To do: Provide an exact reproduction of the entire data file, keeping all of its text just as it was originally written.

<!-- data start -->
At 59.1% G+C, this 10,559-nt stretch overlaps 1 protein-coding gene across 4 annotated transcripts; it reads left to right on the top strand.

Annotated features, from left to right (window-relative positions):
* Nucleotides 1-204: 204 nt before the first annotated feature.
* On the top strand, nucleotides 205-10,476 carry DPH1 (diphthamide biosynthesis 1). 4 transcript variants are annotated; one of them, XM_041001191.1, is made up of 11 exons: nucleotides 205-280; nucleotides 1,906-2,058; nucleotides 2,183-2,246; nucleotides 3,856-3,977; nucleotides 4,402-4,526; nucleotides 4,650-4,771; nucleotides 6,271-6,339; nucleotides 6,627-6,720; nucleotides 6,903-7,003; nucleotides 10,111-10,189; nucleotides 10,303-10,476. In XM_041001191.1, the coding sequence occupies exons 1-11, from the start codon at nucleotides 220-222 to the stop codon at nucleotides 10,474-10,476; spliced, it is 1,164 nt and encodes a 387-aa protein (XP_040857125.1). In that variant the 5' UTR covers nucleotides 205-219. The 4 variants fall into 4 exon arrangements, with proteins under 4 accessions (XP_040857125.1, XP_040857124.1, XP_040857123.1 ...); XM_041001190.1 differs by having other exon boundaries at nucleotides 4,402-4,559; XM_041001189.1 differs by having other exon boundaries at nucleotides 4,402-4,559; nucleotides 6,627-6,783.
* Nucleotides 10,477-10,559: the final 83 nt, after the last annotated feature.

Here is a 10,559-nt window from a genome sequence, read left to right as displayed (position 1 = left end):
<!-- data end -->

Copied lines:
At 59.1% G+C, this 10,559-nt stretch overlaps 1 protein-coding gene across 4 annotated transcripts; it reads left to right on the top strand.

Annotated features, from left to right (window-relative positions):
* Nucleotides 1-204: 204 nt before the first annotated feature.
* On the top strand, nucleotides 205-10,476 carry DPH1 (diphthamide biosynthesis 1). 4 transcript variants are annotated; one of them, XM_041001191.1, is made up of 11 exons: nucleotides 205-280; nucleotides 1,906-2,058; nucleotides 2,183-2,246; nucleotides 3,856-3,977; nucleotides 4,402-4,526; nucleotides 4,650-4,771; nucleotides 6,271-6,339; nucleotides 6,627-6,720; nucleotides 6,903-7,003; nucleotides 10,111-10,189; nucleotides 10,303-10,476. In XM_041001191.1, the coding sequence occupies exons 1-11, from the start codon at nucleotides 220-222 to the stop codon at nucleotides 10,474-10,476; spliced, it is 1,164 nt and encodes a 387-aa protein (XP_040857125.1). In that variant the 5' UTR covers nucleotides 205-219. The 4 variants fall into 4 exon arrangements, with proteins under 4 accessions (XP_040857125.1, XP_040857124.1, XP_040857123.1 ...); XM_041001190.1 differs by having other exon boundaries at nucleotides 4,402-4,559; XM_041001189.1 differs by having other exon boundaries at nucleotides 4,402-4,559; nucleotides 6,627-6,783.
* Nucleotides 10,477-10,559: the final 83 nt, after the last annotated feature.

Here is a 10,559-nt window from a genome sequence, read left to right as displayed (position 1 = left end):